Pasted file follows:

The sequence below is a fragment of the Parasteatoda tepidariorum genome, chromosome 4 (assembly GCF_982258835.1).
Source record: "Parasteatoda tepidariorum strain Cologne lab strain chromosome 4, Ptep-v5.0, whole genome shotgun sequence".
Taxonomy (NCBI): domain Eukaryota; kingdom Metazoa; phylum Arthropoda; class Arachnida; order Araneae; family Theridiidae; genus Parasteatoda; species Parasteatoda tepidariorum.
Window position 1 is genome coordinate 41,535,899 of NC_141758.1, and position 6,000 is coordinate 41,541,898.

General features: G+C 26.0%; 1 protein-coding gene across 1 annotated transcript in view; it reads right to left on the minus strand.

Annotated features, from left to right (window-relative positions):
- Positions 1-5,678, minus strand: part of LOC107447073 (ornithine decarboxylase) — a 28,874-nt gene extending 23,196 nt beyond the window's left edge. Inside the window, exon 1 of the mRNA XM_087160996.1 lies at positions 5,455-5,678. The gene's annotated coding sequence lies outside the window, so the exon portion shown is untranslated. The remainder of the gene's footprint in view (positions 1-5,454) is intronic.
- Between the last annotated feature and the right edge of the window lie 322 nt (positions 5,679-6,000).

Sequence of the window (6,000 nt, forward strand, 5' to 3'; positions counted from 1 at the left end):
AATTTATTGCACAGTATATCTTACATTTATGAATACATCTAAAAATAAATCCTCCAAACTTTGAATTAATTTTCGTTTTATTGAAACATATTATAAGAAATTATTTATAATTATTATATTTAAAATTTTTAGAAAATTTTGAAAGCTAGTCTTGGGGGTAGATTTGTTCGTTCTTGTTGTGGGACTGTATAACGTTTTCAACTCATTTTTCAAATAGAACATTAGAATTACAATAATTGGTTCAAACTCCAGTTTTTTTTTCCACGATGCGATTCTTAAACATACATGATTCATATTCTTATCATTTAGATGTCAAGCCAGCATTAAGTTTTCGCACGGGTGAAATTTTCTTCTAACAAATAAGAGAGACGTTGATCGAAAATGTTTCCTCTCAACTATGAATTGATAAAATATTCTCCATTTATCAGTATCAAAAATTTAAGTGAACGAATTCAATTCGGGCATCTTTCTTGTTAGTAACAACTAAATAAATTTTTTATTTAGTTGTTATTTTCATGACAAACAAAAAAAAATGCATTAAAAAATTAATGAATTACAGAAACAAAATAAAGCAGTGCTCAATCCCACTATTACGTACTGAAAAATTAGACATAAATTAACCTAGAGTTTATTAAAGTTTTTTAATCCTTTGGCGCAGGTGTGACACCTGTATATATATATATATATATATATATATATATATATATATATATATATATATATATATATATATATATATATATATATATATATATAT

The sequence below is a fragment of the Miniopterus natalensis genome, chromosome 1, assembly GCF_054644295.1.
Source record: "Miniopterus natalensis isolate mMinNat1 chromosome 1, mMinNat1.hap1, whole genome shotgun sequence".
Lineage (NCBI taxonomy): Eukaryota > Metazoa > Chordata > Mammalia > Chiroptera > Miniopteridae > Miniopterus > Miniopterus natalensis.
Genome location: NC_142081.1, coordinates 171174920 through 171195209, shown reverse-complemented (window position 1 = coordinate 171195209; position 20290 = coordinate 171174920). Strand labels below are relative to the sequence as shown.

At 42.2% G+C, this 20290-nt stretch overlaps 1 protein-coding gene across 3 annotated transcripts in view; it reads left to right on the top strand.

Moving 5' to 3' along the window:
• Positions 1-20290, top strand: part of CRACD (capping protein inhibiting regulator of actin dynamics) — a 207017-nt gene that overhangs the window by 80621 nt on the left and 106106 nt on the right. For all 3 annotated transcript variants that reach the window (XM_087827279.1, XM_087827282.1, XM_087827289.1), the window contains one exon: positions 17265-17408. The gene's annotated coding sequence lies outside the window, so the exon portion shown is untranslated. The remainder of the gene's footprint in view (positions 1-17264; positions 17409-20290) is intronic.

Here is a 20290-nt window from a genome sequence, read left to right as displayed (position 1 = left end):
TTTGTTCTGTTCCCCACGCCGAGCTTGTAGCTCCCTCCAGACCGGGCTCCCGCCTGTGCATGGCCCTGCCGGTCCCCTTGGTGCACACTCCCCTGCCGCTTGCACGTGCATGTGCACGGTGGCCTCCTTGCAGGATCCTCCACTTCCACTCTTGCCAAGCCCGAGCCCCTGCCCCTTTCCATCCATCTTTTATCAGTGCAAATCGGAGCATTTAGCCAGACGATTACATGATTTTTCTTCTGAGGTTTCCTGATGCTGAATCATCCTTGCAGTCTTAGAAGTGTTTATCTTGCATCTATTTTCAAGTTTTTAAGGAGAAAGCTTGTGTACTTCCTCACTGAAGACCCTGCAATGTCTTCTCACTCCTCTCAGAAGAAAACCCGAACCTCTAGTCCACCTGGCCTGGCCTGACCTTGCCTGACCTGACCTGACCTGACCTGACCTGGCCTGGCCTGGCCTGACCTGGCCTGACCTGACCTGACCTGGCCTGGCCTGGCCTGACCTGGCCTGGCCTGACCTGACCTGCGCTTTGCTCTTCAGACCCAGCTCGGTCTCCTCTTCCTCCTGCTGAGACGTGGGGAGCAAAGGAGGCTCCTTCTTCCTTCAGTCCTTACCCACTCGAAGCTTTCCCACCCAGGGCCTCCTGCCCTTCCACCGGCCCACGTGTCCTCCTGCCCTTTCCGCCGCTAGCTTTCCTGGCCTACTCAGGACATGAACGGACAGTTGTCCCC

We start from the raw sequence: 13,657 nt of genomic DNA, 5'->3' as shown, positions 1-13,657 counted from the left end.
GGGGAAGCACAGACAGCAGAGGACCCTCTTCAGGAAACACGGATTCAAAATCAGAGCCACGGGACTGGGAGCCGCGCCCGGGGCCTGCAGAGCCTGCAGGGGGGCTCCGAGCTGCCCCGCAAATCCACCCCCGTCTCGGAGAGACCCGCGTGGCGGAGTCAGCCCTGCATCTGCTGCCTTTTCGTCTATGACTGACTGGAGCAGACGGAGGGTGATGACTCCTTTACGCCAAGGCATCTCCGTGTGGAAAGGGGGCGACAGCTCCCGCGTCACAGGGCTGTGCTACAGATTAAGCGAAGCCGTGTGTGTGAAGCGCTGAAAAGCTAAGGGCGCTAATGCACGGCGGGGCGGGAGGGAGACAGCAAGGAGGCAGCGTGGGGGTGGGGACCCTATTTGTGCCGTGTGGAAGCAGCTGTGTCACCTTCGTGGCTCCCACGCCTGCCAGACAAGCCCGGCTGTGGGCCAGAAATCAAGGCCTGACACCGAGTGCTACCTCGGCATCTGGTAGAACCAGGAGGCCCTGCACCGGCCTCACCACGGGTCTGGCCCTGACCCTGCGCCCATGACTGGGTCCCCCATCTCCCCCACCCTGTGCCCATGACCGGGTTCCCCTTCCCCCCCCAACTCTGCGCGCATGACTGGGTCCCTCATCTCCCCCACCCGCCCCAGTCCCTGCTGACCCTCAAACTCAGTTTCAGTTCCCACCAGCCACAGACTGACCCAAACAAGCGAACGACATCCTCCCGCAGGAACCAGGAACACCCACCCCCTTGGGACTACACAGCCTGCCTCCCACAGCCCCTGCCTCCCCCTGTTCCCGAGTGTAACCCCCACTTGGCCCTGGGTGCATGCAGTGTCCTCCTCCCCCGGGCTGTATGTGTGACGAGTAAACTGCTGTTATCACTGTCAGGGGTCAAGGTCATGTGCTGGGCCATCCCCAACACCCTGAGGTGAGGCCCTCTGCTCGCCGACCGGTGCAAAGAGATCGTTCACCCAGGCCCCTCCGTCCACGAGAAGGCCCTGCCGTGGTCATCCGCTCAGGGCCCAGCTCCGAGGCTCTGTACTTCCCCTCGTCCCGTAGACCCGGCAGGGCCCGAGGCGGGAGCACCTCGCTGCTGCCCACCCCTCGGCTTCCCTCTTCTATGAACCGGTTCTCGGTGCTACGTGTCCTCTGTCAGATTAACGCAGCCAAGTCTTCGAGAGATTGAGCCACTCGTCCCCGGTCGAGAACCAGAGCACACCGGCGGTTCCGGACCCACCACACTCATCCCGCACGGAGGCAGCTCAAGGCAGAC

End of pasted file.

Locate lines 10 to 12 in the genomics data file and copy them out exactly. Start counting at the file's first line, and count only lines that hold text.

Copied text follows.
AATTTATTGCACAGTATATCTTACATTTATGAATACATCTAAAAATAAATCCTCCAAACTTTGAATTAATTTTCGTTTTATTGAAACATATTATAAGAAATTATTTATAATTATTATATTTAAAATTTTTAGAAAATTTTGAAAGCTAGTCTTGGGGGTAGATTTGTTCGTTCTTGTTGTGGGACTGTATAACGTTTTCAACTCATTTTTCAAATAGAACATTAGAATTACAATAATTGGTTCAAACTCCAGTTTTTTTTTCCACGATGCGATTCTTAAACATACATGATTCATATTCTTATCATTTAGATGTCAAGCCAGCATTAAGTTTTCGCACGGGTGAAATTTTCTTCTAACAAATAAGAGAGACGTTGATCGAAAATGTTTCCTCTCAACTATGAATTGATAAAATATTCTCCATTTATCAGTATCAAAAATTTAAGTGAACGAATTCAATTCGGGCATCTTTCTTGTTAGTAACAACTAAATAAATTTTTTATTTAGTTGTTATTTTCATGACAAACAAAAAAAAATGCATTAAAAAATTAATGAATTACAGAAACAAAATAAAGCAGTGCTCAATCCCACTATTACGTACTGAAAAATTAGACATAAATTAACCTAGAGTTTATTAAAGTTTTTTAATCCTTTGGCGCAGGTGTGACACCTGTATATATATATATATATATATATATATATATATATATATATATATATATATATATATATATATATATATATATATATATATATATAT

The sequence below is a fragment of the Miniopterus natalensis genome, chromosome 1, assembly GCF_054644295.1.
Source record: "Miniopterus natalensis isolate mMinNat1 chromosome 1, mMinNat1.hap1, whole genome shotgun sequence".